- Jan 30 Opening conversation for "The Soul Selects her own Society: Women Artists from the Miller Meigs Collection"
- Feb 3 Taste of Service
- Feb 3 Macalester New Music Series presents INTERSECTION: Jazz Meets Classical Song
- Feb 4 'Moving Beyond Minnesota Nice:' Engaging Diversity in the Classroom
- Feb 12 Mitau Lecture
- Feb 17 Black History Month Keynote: Dr. Joy DeGruy - "Post-Traumatic Slave Syndrome"
- Feb 18 Mental Health Awareness Film & Speaker
- Feb 19 The Inaugural Lecture of James Dawes as DeWitt Wallace Professor of English
- Feb 19 Robert Blanchette on "Tombs, sunken ships and historic huts: studying ancient wood reveals secrets from the past"
- Feb 19 Chamber Music at Macalester: Brahms Clarinet Quintet with Osmo Vanska
Their business focuses on a triple bottom line:
- financial stability
- community development and outreach
- ecologically beneficial land management
Published in Macalester Today
Alex Liebman ’12 and Emily Hanson ’11, with four partners, have turned 15 vacant city lots into Stone’s Throw Urban Farm, where they are growing an abundance of fresh, delicious vegetables. Majors in biology and environmental studies, respectively, both had worked on farms and knew what they were getting into.
After high school, Liebman had been looking for a summer job when he contacted a farmer acquaintance near his home in Northhampton, Mass., who told him to “Try it—if you think you’re tough enough.”
“I did and it was rewarding, outdoor work with interesting people,” says Liebman. “Then after my sophomore year at Mac, I worked at a large, diverse farm in California and learned a lot about food production.”
Hanson discovered that she loved farming the summer she worked on an organic farm near her home in Grantham, N.H. After graduating, she and Liebman—along with Emily Engel ’12 (Minneapolis), and Robin Major ’11 (Putney, Vt.) and other students from the Twin Cities—used a Macalester Live It grant to found Concrete Beet Farmers.
They gained a wealth of practical knowledge that year, including the need for greater economies of scale if they were to make a living at it. After talking with dozens of other urban farmers, Concrete Beet was dissolved, and Liebman and Hanson joined with four others to form Stone’s Throw Urban Farm, on lots primarily in South Minneapolis and St. Paul’s Frogtown area.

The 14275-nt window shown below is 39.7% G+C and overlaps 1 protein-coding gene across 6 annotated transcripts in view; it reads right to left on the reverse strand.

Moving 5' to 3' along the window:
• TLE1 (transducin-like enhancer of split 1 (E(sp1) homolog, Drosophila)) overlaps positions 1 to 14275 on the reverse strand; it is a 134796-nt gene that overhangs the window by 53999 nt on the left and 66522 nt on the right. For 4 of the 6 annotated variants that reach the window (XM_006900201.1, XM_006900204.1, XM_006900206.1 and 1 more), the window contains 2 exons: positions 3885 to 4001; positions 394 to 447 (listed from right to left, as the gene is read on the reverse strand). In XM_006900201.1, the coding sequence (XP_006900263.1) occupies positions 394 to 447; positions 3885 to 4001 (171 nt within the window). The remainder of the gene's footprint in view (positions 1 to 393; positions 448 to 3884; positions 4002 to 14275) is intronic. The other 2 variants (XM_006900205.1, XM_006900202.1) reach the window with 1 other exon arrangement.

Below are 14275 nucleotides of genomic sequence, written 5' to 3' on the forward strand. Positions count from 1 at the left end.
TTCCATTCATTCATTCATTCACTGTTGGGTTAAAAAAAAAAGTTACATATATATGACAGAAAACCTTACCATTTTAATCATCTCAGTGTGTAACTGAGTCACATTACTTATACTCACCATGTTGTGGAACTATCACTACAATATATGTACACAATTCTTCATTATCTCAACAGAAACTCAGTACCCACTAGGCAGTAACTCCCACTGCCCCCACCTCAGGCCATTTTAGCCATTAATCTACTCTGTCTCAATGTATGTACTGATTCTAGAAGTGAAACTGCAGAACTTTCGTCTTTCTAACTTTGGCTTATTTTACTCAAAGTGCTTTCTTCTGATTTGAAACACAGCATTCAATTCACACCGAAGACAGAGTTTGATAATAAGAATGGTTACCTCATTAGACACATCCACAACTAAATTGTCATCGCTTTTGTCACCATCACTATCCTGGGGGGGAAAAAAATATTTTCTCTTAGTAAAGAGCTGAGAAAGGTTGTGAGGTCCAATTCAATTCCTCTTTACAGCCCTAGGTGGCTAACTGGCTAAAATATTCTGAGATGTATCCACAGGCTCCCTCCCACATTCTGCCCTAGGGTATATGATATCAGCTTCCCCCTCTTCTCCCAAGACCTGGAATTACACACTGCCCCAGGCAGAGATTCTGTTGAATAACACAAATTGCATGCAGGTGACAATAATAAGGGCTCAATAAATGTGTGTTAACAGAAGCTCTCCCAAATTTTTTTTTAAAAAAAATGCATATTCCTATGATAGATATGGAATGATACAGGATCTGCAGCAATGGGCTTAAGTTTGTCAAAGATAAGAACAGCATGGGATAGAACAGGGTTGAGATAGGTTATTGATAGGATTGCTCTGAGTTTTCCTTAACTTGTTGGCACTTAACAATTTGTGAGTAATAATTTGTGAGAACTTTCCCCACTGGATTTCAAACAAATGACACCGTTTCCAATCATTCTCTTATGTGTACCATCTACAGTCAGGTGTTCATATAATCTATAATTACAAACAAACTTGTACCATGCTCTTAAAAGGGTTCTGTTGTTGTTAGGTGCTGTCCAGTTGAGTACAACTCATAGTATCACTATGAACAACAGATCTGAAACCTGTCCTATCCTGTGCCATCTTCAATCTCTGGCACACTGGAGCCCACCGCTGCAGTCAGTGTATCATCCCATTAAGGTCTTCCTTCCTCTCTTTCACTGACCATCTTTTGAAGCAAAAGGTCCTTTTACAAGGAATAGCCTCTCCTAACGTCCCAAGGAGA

How do they secure the vacant lots? “Sometimes the owners come to us,” says Hanson, “but mostly we notice a vacant lot, go to the county records to discover the owner, and then send them a sample lease.” They don’t pay rent on most lots, but owners are often happy simply to have someone improving the lot, working there in the summer, and shoveling the snow in the winter. Stone’s Throw, a for-profit LLP, is insured, which is reassuring to lot owners, who may be individuals, banks, or the city.
Using the crowd-funding website kickstarter.com, they raised $15,900 for equipment, seeds, compost and other start-up costs.
Using the crowd-funding website kickstarter.com, they raised $15,900 for equipment, seeds, compost and other start-up costs. In addition to the six partners, there will be six unpaid summer interns and a host of volunteers who just like to grow things. A new Live It project under the direction of Anna French ’13 (Omaha, Neb.) and Abbie Shain ’14 (Bordentown, N.J.) will direct a summer camp at Stone’s Throw for youth interested in urban farming.
The food raised—peas, spinach, squash, melons and much, much more—goes to CSA members (memberships still available at this writing), the Mill City Farmers Market in Minneapolis, and wholesale accounts, with any extra food being donated to food shelves and neighborhood organizations.
Liebman was recently awarded a USDA grant through the North Central SARE (Sustainable Agriculture Research and Education) program to research the use of various cover crops to improve the soil of urban farm plots. These cover crops will be planted in the fall, then plowed under in the spring, with yield data developed in summer 2013. Even his senior capstone project deals with soil biology: “I need to keep my hands in the dirt.”
“I want to provide healthy food for my neighbors in a just way, while making a livelihood for myself,” says Hanson. “I also want to help neighborhoods become less reliant on global food systems and bring sovereignty back to the neighborhood.”